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Basic Counselling Skills Explained

When working with clients, counsellors draw on a number of basic counselling skills, which – when used with thought and care – can help move the counselling process forward.
In this section, we will look at the most effective skills to use in counselling.

Core conditions of Carl Rogers' Theoty

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Basic Counselling Skills


Attending in counselling means being in the company of someone else and giving that person your full attention, to what they are saying or doing, valuing them as worthy individuals.

Use of Silence

Silence in counselling gives the client control of the content, pace and objectives. This includes the counsellor listening to silences as well as words, sitting with them and recognising that the silences may facilitate the counselling process.

Reflecting and Paraphrasing

Reflecting in counselling is part of the ‘art of listening’ is making sure that the client knows their story is being listened to. This is achieved by the helper/counsellor both repeating and feeding a shorter version of their story to back to the client. This known as 'paraphrasing'.

Clarifying and the Use of Questions

Questions in counselling are classed as a basic skill. The counsellor uses open questions to clarify his or her understanding of what the client is feeling. Leading questions are to be avoided as they can impair the counselling relationship.


Focusing in counselling involves making decisions about what issues the client wants to deal with.
The client may have mentioned a range of issues and problems and focusing allows the counsellor and client together to clear away some of the less important surrounding material and concentrate on the central issues of concern.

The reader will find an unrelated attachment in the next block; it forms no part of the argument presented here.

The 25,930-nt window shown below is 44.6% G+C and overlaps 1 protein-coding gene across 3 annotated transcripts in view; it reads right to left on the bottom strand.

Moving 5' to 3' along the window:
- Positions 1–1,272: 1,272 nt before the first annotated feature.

Building Rapport

Building rapport with clients in counselling is important, whatever model of counselling the counsellor is working with. Rapport means a sense of having a connection with the person.


Summaries in counselling are longer paraphrases. They condense or crystallise the essence of what the client is saying and feeling.
The summary 'sums up' the main themes that are emerging.

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How to use effective counselling skills:

  • Be genuine. If you don't understand, it's OK to check and ask for further information.
  • Try to be brief when reflecting back. The speaker should do most of the talking.
  • Use your own words to reflect back, to avoid sounding like a parrot!
  • Avoid using a shocked or disbelieving tone of voice. This may indicate that the speaker is unacceptable or odd.

Who Uses Counselling Skills?

This is quite an interesting topic. Counselling skills are really ‘the art of listening’ and are practised by any number of people in any number of work roles, not just in counselling.

We naturally think of some professions where counselling skills would be useful such as:

  • Nursing
  • Social work
  • The medical profession
  • Police and Ambulance service to name a few

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However the ‘art of listening’ can be practised by almost anybody.

Here are a few ideas. On a recent visit to my hairdresser, a woman customer sat next to me was telling her stylist the difficulties she was having in her relationship.

The stylist listened patiently, did not judge or offer advice and seemed to understand her difficulty and paid attention. Clearly, the hair stylist had mastered ‘the art of listening’.

On a train journey the Edinburgh, I sat and listened to two strangers sat opposite having a conversation. The listener showed a non-judgmental attitude, was patient and only asked questions to clarify their understanding. Consequently, the second passenger spoke about a lot of personal issues to a stranger on a train because the first passenger knew ‘the art of listening’.

We live in a society where we are consistently ‘talked at’.

Let me ask you this question: Who do you prefer to be with? Someone who talks to you or someone that listens to you?

Have a think of any other work roles that require counselling skills.

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